Selpercatinib (LOXO292) and pralsetinib (BLU667) are RET protein tyrosine kinase inhibitors (TKIs) recently approved for treating RET-altered cancers. However, RET mutations that confer selpercatinib/pralsetinib resistance have been identified, necessitating development of next-generation RET TKIs. While acquired RET G810C/R/S/V mutations were reported in selpercatinib-treated patients, it was unclear whether all of these and other potential G810 mutants are resistant to selpercatinib and pralsetinib. Here, we profiled selpercatinib and pralsetinib on all six possible G810 mutants derived from single nucleotide substitution and developed novel alkynyl nicotinamide-based RET TKIs to inhibit selpercatinib/pralsetinib-resistant RET G810 mutants. Surprisingly, the G810V mutant found in a clinical study was not resistant to selpercatinib or pralsetinib. Besides G810C/R/S, G810D also conferred selpercatinib/pralsetinib resistance. Alkynyl nicotinamide compounds such as HSN608, HSL476, and HSL468 have better drug-like properties than alkynyl benzamides. Six of these compounds inhibited all six G810 solvent-front mutants and the V804M gatekeeper mutant with IC50 < 50 nmol/L in cell culture. Oral administration of HSN608 at a well-tolerated dose (30 mg/kg) gave plasma level > 30x the IC50s of inhibiting all G810 mutants in cell culture. In cell-derived xenograft tumors driven by KIF5B-RET (G810C) that contains the most frequently observed solvent-front mutant in selpercatinib-treated patients, HSN608, HSL476, and HSL468 significantly suppressed and caused regression of the selpercatinib-resistant tumors. This study clarifies the sensitivities of different RET solvent-front mutants to selpercatinib and pralsetinib and identifies novel alkylnyl nicotinamide-based RET TKIs for inhibiting selpercatinib/pralsetinib-resistant G810 mutants.

This article is featured in Highlights of This Issue, p. 691

The rearranged-during-transfection (RET) gene encodes a protein tyrosine kinase (PTK). Oncogenic mutations and gene fusions result in constitutively activated RET kinase. RET alterations are most often found in thyroid cancers and in non–small cell lung cancers (NSCLC; refs. 1, 2), but also increasingly found in diverse cancer types, such as pancreatic, colorectal, and breast cancers (3–7). RET-altered cancers respond poorly to immunotherapy (8). Earlier clinical studies of RET-targeted therapy used protein tyrosine kinase inhibitors (TKI) of low RET inhibitor potency, which might not adequately suppress the RET kinase activity in the tumors (1, 9, 10). These TKIs also suffer from resistance caused by the RET gatekeeper V804 mutants. More recently, clinical studies showed that the potent RET TKIs selpercatinib and pralsetinib gave high response rates in RET-altered thyroid cancers and NSCLC, and the responses were considered durable (11–14). Consequently, selpercatinib and pralsetinib were approved by the FDA as the first two RET-targeted therapy drugs in late 2020. Furthermore, based on the basket trial of selpercatinib in RET fusion-positive tumors (15), selpercatinib was approved by FDA recently as a tumor-agnostic drug for pan-RET fusion-positive solid tumors.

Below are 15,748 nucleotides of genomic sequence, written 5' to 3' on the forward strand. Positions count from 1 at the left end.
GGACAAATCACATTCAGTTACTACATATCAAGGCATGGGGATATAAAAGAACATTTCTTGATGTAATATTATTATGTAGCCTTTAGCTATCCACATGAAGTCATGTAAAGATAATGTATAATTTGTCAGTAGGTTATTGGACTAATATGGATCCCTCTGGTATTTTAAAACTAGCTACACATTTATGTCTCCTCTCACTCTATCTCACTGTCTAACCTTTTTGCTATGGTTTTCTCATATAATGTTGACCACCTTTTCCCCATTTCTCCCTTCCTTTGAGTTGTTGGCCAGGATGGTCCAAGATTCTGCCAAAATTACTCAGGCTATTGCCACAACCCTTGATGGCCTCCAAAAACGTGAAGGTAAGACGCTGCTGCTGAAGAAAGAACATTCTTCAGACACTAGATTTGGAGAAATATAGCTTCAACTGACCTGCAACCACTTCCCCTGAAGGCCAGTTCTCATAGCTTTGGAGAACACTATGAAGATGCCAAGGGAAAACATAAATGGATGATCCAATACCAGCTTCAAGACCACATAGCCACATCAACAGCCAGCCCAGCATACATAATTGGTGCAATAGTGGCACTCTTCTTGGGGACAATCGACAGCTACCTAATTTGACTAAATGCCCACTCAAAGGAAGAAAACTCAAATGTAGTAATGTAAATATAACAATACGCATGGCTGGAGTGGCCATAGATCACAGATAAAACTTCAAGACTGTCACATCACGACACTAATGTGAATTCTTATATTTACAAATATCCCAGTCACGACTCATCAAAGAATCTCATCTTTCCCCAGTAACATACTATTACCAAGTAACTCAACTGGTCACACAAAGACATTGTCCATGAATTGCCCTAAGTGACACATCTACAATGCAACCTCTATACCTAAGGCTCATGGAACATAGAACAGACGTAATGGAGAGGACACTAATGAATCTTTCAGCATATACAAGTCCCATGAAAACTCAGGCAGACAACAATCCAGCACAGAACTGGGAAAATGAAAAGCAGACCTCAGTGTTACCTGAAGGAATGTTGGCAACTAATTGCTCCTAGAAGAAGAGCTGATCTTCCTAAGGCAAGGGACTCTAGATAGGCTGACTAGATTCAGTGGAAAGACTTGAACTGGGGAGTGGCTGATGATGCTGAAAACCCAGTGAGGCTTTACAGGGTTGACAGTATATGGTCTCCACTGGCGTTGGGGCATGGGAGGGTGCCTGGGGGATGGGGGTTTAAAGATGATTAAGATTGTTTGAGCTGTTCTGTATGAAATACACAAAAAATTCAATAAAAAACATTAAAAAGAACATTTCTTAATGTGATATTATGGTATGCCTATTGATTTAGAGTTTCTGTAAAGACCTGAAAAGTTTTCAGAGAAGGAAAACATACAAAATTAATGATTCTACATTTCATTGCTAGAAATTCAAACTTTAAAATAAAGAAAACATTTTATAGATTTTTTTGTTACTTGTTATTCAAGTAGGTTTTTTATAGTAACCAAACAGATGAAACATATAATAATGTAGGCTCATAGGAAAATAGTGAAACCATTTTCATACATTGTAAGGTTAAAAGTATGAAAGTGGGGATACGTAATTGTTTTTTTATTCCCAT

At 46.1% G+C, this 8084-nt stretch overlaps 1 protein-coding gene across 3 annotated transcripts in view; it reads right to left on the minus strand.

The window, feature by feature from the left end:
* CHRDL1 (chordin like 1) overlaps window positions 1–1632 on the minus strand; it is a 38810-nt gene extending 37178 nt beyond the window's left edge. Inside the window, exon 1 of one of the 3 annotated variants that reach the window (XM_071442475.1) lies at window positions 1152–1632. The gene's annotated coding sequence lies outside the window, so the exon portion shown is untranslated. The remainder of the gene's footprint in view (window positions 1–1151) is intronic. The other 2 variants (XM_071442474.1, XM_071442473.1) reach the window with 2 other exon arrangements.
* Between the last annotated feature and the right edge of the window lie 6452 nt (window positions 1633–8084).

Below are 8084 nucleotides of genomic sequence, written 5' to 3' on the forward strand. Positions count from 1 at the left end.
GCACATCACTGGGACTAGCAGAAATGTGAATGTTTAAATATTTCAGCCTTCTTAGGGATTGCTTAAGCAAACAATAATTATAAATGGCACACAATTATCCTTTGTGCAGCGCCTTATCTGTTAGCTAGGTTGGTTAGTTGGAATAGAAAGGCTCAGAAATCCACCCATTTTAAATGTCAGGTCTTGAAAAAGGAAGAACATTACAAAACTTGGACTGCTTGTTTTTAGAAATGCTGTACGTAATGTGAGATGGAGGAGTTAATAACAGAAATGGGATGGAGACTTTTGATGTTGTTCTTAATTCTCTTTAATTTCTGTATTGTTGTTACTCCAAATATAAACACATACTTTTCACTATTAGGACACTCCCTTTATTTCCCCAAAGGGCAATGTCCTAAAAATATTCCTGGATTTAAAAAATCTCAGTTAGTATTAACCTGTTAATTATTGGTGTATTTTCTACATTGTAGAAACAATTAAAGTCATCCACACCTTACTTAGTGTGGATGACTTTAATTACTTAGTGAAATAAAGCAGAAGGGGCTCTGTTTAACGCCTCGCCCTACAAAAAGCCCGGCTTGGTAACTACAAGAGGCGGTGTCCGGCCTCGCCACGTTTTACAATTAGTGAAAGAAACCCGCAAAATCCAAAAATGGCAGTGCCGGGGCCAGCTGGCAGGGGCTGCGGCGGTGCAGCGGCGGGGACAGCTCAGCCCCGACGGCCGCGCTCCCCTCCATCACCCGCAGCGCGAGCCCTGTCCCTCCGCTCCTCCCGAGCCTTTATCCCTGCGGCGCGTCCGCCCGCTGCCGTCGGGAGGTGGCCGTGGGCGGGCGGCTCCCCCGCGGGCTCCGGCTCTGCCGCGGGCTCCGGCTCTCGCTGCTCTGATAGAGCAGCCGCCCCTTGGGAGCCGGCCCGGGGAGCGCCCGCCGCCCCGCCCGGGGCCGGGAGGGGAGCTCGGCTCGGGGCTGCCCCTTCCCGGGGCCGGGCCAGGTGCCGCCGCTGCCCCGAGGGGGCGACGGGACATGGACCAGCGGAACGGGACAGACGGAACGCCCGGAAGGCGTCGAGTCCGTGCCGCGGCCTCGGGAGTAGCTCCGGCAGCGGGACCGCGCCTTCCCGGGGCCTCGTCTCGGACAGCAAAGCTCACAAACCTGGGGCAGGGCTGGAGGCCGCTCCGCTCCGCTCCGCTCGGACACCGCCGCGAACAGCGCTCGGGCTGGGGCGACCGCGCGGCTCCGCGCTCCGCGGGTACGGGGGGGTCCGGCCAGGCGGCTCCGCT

In addition to target bypass mechanisms (16–19), secondary target mutations have repeatedly been found as a mechanism of acquired resistance to PTK-targeted cancer therapy (20–22). A strategy to overcome the on-target mechanism of resistance is to develop new generations of TKIs capable of inhibiting these drug-adapted mutations (22–24). Although selpercatinib and pralsetinib are effective on the RET gatekeeper mutants, preclinical experiments by us showed that G810C/S/R located at the solvent-front site of the RET kinase domain gave the strongest selpercatinib and pralsetinib resistance (25). Moreover, G810C/S/R/V mutations have been reported in patients who developed resistance to selpercatinib following the initial response (18, 25, 26), and the G810C/S mutants were reported in patients with NSCLC who acquired resistance to pralsetinib (27).

While we have shown experimentally that G810C/S/R mutations confer resistance to selpercatinib and pralsetinib, it is unclear if G810V and other potential G810 mutations are resistant to selpercatinib or pralsetinib. We reasoned that single nucleotide substitutions of the RET G810 codon GGC are more likely to occur than double and triple nucleotide substitutions. Therefore, we focused our analysis of G810 mutation spectrum on single nucleotide substitutions. Besides G810C/S/R/V, G810A, and G810D missense mutations could also arise by single nucleotide substitution of the G810 codon. G810A was identified previously by us as a vandetanib-resistant mutant (28). In this study, we profiled sensitivities of selpercatinib and pralsetinib on the panel of these six RET G810 mutations to identify and clarify the spectrum of G810 mutants on selpercatinib and pralsetinib resistance.